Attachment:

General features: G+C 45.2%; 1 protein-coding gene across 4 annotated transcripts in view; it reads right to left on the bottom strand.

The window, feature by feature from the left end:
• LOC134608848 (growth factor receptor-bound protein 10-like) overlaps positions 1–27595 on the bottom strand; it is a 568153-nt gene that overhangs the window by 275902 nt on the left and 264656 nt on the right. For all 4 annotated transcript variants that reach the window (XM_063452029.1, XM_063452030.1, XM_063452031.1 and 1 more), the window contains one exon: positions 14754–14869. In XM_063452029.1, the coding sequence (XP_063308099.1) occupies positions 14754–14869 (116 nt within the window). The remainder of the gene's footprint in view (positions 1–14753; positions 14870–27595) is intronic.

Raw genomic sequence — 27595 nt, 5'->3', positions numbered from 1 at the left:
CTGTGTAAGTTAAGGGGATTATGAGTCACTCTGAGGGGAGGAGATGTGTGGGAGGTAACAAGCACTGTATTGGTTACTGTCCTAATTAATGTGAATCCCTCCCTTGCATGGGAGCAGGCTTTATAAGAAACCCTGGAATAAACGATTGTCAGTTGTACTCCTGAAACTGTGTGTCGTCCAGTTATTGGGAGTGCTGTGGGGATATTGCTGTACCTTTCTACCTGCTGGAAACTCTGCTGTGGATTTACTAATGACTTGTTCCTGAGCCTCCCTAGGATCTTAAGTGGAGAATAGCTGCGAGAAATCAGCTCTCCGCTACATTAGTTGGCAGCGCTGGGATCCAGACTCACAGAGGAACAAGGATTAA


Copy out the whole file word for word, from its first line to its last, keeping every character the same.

General features: G+C 45.2%; 1 protein-coding gene across 4 annotated transcripts in view; it reads right to left on the bottom strand.

The window, feature by feature from the left end:
• LOC134608848 (growth factor receptor-bound protein 10-like) overlaps positions 1–27595 on the bottom strand; it is a 568153-nt gene that overhangs the window by 275902 nt on the left and 264656 nt on the right. For all 4 annotated transcript variants that reach the window (XM_063452029.1, XM_063452030.1, XM_063452031.1 and 1 more), the window contains one exon: positions 14754–14869. In XM_063452029.1, the coding sequence (XP_063308099.1) occupies positions 14754–14869 (116 nt within the window). The remainder of the gene's footprint in view (positions 1–14753; positions 14870–27595) is intronic.

Raw genomic sequence — 27595 nt, 5'->3', positions numbered from 1 at the left:
CTGTGTAAGTTAAGGGGATTATGAGTCACTCTGAGGGGAGGAGATGTGTGGGAGGTAACAAGCACTGTATTGGTTACTGTCCTAATTAATGTGAATCCCTCCCTTGCATGGGAGCAGGCTTTATAAGAAACCCTGGAATAAACGATTGTCAGTTGTACTCCTGAAACTGTGTGTCGTCCAGTTATTGGGAGTGCTGTGGGGATATTGCTGTACCTTTCTACCTGCTGGAAACTCTGCTGTGGATTTACTAATGACTTGTTCCTGAGCCTCCCTAGGATCTTAAGTGGAGAATAGCTGCGAGAAATCAGCTCTCCGCTACATTAGTTGGCAGCGCTGGGATCCAGACTCACAGAGGAACAAGGATTAA